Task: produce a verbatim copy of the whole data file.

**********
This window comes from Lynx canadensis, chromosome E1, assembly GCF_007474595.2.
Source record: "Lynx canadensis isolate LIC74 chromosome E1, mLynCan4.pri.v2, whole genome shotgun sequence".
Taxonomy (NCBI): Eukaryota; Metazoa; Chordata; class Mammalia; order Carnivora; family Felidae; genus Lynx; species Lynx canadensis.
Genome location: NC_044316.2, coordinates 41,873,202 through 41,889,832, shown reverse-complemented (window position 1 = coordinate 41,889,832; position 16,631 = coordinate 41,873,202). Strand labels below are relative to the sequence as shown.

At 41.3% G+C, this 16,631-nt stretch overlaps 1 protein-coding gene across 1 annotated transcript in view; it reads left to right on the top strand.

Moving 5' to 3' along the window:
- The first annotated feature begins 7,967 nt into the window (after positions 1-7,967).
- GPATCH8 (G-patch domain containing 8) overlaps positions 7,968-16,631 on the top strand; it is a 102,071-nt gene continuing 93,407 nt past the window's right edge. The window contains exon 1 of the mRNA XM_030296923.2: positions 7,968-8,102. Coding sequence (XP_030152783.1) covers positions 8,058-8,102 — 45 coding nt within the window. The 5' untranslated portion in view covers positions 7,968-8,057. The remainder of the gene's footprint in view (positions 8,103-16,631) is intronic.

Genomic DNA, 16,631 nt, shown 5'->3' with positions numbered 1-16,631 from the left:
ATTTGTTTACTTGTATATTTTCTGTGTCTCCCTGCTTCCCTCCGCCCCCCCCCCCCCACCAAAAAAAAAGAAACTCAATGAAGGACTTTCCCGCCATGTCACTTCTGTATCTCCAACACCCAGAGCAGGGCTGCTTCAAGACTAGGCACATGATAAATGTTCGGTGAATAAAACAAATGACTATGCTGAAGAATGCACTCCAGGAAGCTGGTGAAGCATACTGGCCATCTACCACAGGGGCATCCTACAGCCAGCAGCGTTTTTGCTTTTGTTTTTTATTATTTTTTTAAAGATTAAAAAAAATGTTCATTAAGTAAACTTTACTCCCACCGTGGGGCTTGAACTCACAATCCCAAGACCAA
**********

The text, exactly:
This window comes from Lynx canadensis, chromosome E1, assembly GCF_007474595.2.
Source record: "Lynx canadensis isolate LIC74 chromosome E1, mLynCan4.pri.v2, whole genome shotgun sequence".
Taxonomy (NCBI): Eukaryota; Metazoa; Chordata; class Mammalia; order Carnivora; family Felidae; genus Lynx; species Lynx canadensis.
Genome location: NC_044316.2, coordinates 41,873,202 through 41,889,832, shown reverse-complemented (window position 1 = coordinate 41,889,832; position 16,631 = coordinate 41,873,202). Strand labels below are relative to the sequence as shown.

At 41.3% G+C, this 16,631-nt stretch overlaps 1 protein-coding gene across 1 annotated transcript in view; it reads left to right on the top strand.

Moving 5' to 3' along the window:
- The first annotated feature begins 7,967 nt into the window (after positions 1-7,967).
- GPATCH8 (G-patch domain containing 8) overlaps positions 7,968-16,631 on the top strand; it is a 102,071-nt gene continuing 93,407 nt past the window's right edge. The window contains exon 1 of the mRNA XM_030296923.2: positions 7,968-8,102. Coding sequence (XP_030152783.1) covers positions 8,058-8,102 — 45 coding nt within the window. The 5' untranslated portion in view covers positions 7,968-8,057. The remainder of the gene's footprint in view (positions 8,103-16,631) is intronic.

Genomic DNA, 16,631 nt, shown 5'->3' with positions numbered 1-16,631 from the left:
ATTTGTTTACTTGTATATTTTCTGTGTCTCCCTGCTTCCCTCCGCCCCCCCCCCCCCACCAAAAAAAAAGAAACTCAATGAAGGACTTTCCCGCCATGTCACTTCTGTATCTCCAACACCCAGAGCAGGGCTGCTTCAAGACTAGGCACATGATAAATGTTCGGTGAATAAAACAAATGACTATGCTGAAGAATGCACTCCAGGAAGCTGGTGAAGCATACTGGCCATCTACCACAGGGGCATCCTACAGCCAGCAGCGTTTTTGCTTTTGTTTTTTATTATTTTTTTAAAGATTAAAAAAAATGTTCATTAAGTAAACTTTACTCCCACCGTGGGGCTTGAACTCACAATCCCAAGACCAA